“Life in Israel is a dream for the Sudanese citizens who have escaped to Egypt,” said Tony Mao Tioblis
(29), a refugee from Darfur who was caught by the Egyptian army while trying to infiltrate into Israel, and is now being held in a police station in Rafiah.
“In Egypt they treat us terribly, we desperately need protection, a place to live, and a livelihood so that we can support our families who were left behind,” he answered when asked why so many people are waiting for the moment when they can cross the border.
“I heard that in Israel you can easily find work, and I hope to get there in the end, to save some money and send it to my wife and three children so that they can join me.”
On the other side of the border in Egypt, for thousands of Sudanese citizens who escaped their bleeding country and are living on the outskirts of the wretched slums surrounding Cairo, the only hope is the rumor that a better life awaits them in Israel.
While Tioblis failed in actualizing the dream of a new life, every day dozens of others try to cross the breached border at the edge of the Sinai. “I understood from many other people that Israel welcomes the Sudanese with open arms and even gives them work and refugee permits,” he said. News of the sad fate of those who have managed to arrive here, had not reached him and his neighbors in the poor neighborhood where he lives.
Sudanese refugees: Praying for a better life (Photo: AFP)
Human rights activists in Cairo who help the Sudanese refugees, and the thousands of other people who have escaped other unstable governments in Central Africa, try to dissuade them from infiltrating into Israel - but it is in vain.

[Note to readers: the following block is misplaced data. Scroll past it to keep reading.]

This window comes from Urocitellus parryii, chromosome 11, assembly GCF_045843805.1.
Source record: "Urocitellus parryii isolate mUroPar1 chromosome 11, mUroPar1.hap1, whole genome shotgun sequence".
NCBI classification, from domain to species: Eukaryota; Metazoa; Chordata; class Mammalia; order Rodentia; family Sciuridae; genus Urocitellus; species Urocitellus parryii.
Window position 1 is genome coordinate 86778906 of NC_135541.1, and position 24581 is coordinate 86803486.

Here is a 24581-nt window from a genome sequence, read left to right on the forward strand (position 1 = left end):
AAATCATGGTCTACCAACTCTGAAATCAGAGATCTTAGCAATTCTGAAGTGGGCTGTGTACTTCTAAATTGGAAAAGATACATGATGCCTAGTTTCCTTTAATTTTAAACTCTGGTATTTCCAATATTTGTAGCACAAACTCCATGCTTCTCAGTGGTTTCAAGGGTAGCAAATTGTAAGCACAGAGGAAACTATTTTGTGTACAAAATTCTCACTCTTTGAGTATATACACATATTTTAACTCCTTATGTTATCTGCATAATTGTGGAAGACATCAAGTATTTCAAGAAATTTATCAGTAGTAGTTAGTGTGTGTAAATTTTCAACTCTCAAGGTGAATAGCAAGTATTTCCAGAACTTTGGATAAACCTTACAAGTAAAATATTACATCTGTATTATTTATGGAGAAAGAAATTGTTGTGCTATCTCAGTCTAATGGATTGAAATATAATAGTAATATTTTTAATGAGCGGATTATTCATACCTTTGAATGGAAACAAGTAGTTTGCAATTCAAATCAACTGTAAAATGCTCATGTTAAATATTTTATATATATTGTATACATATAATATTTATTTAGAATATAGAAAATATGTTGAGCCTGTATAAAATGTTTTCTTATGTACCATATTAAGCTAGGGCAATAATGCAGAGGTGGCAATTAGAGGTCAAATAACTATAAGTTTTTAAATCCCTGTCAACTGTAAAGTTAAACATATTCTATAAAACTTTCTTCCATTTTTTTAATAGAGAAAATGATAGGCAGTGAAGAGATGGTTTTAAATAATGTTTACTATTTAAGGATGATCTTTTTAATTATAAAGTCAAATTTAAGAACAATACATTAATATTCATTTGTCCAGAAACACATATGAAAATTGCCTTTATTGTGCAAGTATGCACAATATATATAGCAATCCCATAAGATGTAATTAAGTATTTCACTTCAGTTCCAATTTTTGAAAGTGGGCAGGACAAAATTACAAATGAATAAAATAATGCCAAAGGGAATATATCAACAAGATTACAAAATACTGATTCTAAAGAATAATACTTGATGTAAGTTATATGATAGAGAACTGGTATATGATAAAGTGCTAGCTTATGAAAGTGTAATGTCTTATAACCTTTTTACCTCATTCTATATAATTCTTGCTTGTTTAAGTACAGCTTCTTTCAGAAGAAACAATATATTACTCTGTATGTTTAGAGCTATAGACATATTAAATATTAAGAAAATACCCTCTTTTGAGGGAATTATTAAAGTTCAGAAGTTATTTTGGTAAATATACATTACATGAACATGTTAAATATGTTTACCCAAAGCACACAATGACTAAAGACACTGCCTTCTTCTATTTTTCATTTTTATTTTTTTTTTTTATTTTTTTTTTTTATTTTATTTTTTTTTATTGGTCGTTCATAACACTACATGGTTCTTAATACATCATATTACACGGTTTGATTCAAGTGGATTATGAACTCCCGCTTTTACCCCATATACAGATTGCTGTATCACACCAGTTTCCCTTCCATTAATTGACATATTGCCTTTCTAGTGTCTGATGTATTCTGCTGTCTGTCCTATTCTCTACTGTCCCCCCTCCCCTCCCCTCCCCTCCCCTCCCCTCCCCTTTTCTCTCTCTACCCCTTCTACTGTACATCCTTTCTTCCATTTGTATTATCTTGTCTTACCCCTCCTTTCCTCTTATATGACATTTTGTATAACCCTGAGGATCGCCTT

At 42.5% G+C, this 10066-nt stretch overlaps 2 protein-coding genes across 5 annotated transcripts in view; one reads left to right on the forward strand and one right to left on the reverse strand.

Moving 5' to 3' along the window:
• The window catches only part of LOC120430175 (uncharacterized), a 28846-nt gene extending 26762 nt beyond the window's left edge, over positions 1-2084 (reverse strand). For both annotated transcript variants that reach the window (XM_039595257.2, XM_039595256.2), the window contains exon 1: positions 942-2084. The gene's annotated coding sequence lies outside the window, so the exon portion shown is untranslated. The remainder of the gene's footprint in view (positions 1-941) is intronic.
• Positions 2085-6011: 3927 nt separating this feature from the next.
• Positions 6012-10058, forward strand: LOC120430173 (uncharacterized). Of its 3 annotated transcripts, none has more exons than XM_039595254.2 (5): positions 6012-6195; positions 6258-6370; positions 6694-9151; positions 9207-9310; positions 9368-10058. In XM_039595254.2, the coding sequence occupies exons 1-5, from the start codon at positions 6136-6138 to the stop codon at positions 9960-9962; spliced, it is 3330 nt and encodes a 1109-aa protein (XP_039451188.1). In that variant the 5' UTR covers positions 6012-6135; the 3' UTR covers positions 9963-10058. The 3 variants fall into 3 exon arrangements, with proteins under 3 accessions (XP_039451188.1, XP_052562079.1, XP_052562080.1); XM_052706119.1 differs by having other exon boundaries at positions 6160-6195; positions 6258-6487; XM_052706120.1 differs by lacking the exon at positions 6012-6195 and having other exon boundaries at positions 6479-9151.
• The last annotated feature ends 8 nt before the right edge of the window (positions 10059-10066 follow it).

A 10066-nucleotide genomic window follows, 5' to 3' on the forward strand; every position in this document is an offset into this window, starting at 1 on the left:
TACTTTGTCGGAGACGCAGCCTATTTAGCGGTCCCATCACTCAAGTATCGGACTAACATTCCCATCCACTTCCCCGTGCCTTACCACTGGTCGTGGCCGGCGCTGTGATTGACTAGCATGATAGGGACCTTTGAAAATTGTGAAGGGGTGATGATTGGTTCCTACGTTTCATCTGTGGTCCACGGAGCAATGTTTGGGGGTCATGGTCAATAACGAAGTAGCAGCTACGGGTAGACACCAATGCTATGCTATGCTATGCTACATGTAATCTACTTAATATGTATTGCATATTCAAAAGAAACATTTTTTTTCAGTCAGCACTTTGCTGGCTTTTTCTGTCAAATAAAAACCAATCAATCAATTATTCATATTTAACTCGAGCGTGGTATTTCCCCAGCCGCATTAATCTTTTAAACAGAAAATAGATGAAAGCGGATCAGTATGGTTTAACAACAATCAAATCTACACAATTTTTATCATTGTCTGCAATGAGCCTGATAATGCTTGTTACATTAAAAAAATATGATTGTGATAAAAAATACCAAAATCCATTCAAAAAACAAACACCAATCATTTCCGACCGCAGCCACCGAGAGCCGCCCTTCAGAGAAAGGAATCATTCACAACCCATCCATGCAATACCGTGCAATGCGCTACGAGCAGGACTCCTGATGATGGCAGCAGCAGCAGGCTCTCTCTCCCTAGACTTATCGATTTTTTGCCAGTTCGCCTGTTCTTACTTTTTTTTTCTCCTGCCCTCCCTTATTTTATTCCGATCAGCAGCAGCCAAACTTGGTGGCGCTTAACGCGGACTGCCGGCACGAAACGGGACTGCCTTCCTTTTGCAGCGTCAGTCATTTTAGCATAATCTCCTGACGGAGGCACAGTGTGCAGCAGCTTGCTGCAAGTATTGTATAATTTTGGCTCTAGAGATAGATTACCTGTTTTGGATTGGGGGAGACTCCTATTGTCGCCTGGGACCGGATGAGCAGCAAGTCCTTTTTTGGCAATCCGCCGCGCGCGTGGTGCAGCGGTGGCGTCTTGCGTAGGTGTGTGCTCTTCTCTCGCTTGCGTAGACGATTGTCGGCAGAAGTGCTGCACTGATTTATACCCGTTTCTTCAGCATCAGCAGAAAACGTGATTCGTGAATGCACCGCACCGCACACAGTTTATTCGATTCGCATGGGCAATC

“The rumors running through the refugee community pull them in with a magic wand,” explained the activists. "They believe that a better
These rumors, it turns out, are also prevalent among the Egyptian soldiers and policemen, even those with experience of staunching the wave of refugees. “We have information that Israel has set up absorption camps for the refugees, and that Israel wants them to come work on the farms,” said a senior officer who serves in the northern Sinai.
According to him, “we have reinforced our security services, but it is almost impossible to stop all those who try to infiltrate into Israel due to the length of the border and the effectiveness of the Bedouin smugglers.”
Those Bedouin smugglers, the second-to-last link on the journey to Israel, are also trained in spreading rumors about life in Israel. Recently, in addition to smuggling weapons, drugs and prostitutes, they have been leading hundreds of Sudanese in small trucks without license plates across the border.
Their representatives secretly meet with the refugees in the restaurants and cafes in Cairo frequented by the African community. For $200 to $500 a person they promise them that they can safely bring them to Israel.
“We travel on unmarked roads that the Egyptian police do not recognize, and we leave the Sudanese in a tent near Rafiah, so that if they are arrested, we will be far away,” said one of the smugglers. “We wear masks so that none of them can identify us. But our job is limited,” he cynically summarized. “We only make their passage easier.”